Get our weekly newsletter

« My Kids, Technology and Me | Main | Thai Curry Made Simple: An Irresistible Weeknight Recipe »

Sunday, February 07, 2010



Dear President,
I agree that small businesses pay a big role. As they are struggling through these difficult times, one of the problems I see is the rent. I have seen 3 businesses fold in my complex as the landlord failed to give a hand in reducing the rent. If the revenues are going down, rents need to go down proportionately. I think some legislation is needed here to help small businesses. My 2 cents.

A small business owner.

Small Business Advocate

As an SBA lender trying to help as many small businesses as we can gain access to capital, we're receiving little to no response from leaders regarding two SBA programs, Patriot Express and Community Express! These two programs have helped more minority and veteran small business owners access capital than other SBA lending programs! Let's work together to make these programs permanent to continue the growth of ALL small businesses!


@TP Landlords are business owners too, and in my area many are struggling to cover their expenses & mortgages during this difficult economy. Tenants contractually commit to rental payments, and the landlords depend on those promises to pay their obligations; mortgages, taxes & insurance, and covering maintenance needs. When asking a landlord to reduce rent from $1,000 to $900/month, consider the effect on your business if you reduced your prices by an equal 10%.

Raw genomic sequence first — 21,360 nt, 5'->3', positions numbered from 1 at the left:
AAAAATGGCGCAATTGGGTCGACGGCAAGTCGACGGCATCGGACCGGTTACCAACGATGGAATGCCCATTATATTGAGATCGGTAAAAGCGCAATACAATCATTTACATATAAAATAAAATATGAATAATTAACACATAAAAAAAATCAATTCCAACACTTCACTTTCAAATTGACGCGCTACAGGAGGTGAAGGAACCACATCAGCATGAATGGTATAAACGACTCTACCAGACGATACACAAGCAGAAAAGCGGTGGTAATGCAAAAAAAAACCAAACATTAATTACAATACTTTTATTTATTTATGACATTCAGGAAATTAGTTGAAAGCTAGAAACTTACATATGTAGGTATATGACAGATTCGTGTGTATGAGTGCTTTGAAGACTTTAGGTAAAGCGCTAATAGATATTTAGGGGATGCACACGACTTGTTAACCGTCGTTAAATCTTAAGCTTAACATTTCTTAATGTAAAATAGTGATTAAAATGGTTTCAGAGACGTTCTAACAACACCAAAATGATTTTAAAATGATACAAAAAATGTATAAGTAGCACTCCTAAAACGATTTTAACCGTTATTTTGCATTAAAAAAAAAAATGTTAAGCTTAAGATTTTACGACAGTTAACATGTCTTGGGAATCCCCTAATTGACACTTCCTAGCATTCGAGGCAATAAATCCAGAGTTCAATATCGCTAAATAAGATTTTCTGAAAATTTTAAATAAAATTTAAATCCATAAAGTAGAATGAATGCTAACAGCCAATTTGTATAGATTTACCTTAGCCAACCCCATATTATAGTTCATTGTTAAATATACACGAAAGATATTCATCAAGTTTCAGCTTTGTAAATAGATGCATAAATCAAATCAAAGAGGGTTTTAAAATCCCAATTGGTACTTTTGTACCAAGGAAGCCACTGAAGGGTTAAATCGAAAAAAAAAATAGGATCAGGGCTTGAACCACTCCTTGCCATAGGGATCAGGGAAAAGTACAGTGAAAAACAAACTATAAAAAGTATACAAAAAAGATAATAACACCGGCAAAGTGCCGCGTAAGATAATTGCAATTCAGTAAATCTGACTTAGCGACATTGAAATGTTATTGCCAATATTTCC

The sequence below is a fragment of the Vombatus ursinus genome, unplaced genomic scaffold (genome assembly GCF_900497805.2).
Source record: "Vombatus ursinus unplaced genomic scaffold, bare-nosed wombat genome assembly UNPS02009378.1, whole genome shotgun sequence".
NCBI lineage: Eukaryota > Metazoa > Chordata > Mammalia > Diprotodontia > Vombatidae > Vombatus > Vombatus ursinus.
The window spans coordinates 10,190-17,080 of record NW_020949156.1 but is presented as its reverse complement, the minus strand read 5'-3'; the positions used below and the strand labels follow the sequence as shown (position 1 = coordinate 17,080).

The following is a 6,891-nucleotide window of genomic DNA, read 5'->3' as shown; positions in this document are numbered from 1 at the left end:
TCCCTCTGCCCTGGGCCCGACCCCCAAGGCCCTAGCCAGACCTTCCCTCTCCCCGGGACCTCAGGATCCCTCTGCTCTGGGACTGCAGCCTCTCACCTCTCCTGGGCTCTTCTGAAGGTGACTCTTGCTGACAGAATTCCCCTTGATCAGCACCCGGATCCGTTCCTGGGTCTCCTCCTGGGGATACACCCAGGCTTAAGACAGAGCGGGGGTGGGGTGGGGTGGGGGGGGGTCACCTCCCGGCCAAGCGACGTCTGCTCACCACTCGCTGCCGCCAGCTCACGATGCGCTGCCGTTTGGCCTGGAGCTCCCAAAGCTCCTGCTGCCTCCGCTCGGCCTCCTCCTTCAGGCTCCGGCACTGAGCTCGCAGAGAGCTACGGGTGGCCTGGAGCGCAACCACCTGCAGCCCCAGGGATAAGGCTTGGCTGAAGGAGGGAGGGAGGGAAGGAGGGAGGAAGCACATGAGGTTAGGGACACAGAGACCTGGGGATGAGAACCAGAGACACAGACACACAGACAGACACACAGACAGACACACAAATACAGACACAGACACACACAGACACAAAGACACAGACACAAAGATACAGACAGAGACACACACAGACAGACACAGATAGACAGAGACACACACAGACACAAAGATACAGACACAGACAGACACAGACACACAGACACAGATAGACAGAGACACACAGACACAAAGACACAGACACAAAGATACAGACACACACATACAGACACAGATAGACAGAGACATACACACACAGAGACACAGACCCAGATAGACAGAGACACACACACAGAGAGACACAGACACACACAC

Frankly, if a business cannot cover their rental obligations, then they're very likely nearly gone anyway; rent is often a fraction of overall business expenses. Higher expenses are salaries, insurance, taxes, equipment, utilities, and maintaining sufficient inventories. No landlord wants a deadbeat tenant; someone seeking to continue occupying a space they'll never be able to cover the obligations on; if the 1st month is $900, 2nd is $1,800, 3rd is $2, does the tenant, whom couldn't pay the $900, come up with $2,700 just three months later?

Asking landlords to cut into their often marginal profits is nothing more than seeking to fundamentally change not only the contract a tenant committed to, but it forces landlords into the difficult position of effectively subsidizing a tenant. Do you pay customers to walk out of your store with your products, or do you keep a small margin of profit to survive off?

I'm a landlord, the founder of an IT consulting business, and I too was caught in a 2009 layoff.


A lot of small businesses are in need of financial assistance to help maintain the business. Many small businesses are in need of new supplies, an upgrade of the old ones, and many other business expenses that pertain to the daily operations of the business. Although these may not add up to such large amounts, most small business owners don't have that extra $30,000 to $75,000 or whatever the costs may be.


Small businesses are struggling to survive in this environment, causing the loss of more jobs. It is more difficult to get a small business loan today from banks and other financial institutions, leaving small business owners unable to expand, operate and even hire new help. If they cannot get a small business loan to keep their business operating and expanding, jobs will not be created. I also think that, in conjunction with the ability to obtain a small business loan, lowering taxes to business is equally important to improve our financial growth.

The comments to this entry are closed.